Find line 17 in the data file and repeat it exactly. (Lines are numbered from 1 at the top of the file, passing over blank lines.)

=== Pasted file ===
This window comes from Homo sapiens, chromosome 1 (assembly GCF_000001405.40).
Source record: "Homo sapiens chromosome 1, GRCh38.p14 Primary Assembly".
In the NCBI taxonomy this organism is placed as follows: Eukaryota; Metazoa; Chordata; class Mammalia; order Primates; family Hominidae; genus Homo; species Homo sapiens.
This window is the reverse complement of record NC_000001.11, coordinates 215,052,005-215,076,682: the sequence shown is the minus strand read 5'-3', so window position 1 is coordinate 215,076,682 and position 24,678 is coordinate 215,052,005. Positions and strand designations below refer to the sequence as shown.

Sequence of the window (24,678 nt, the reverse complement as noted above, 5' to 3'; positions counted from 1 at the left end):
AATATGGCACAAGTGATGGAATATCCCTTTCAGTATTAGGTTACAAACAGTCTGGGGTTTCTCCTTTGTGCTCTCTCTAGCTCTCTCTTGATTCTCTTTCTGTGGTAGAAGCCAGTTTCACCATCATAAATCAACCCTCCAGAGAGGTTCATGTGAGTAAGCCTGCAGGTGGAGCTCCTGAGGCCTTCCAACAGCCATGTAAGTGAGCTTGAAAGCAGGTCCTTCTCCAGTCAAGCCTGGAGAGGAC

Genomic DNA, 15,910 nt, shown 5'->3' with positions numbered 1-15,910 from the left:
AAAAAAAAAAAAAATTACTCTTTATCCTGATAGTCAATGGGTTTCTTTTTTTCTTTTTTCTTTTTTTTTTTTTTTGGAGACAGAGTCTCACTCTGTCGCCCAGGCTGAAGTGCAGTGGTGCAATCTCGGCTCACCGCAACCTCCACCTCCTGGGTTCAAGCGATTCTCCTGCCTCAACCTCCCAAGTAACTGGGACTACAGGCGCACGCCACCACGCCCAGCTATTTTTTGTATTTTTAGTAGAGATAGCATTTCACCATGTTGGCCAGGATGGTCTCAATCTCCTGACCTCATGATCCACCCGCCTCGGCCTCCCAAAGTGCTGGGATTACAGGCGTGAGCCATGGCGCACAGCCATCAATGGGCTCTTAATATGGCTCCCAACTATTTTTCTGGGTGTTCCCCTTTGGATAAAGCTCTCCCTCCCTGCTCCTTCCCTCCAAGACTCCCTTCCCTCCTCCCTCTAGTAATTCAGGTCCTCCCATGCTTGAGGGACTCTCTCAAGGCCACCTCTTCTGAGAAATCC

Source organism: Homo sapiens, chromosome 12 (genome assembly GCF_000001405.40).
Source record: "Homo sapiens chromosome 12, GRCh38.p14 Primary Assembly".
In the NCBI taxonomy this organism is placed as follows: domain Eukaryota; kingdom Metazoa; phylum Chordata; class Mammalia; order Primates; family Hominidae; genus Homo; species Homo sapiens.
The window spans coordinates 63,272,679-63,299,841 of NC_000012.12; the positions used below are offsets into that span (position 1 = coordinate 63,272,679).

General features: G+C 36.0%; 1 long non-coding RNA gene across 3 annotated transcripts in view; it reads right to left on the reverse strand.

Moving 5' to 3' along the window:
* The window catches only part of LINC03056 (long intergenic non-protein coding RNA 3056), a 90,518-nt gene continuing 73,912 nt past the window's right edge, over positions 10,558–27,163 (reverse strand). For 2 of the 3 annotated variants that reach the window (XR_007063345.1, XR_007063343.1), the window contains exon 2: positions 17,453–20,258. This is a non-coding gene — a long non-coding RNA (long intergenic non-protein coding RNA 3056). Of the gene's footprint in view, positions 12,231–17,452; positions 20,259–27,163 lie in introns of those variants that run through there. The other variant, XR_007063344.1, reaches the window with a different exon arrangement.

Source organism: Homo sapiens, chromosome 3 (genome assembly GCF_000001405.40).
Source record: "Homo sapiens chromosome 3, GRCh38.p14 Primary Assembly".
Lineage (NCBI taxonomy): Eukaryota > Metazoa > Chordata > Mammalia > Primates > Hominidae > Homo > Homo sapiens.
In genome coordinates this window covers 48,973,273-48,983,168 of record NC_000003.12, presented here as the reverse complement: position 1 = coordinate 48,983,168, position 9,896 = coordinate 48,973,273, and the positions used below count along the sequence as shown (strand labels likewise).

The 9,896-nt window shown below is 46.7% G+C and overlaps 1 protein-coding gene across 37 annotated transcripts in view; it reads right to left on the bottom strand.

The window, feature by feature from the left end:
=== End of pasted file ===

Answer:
Source record: "Homo sapiens chromosome 3, GRCh38.p14 Primary Assembly".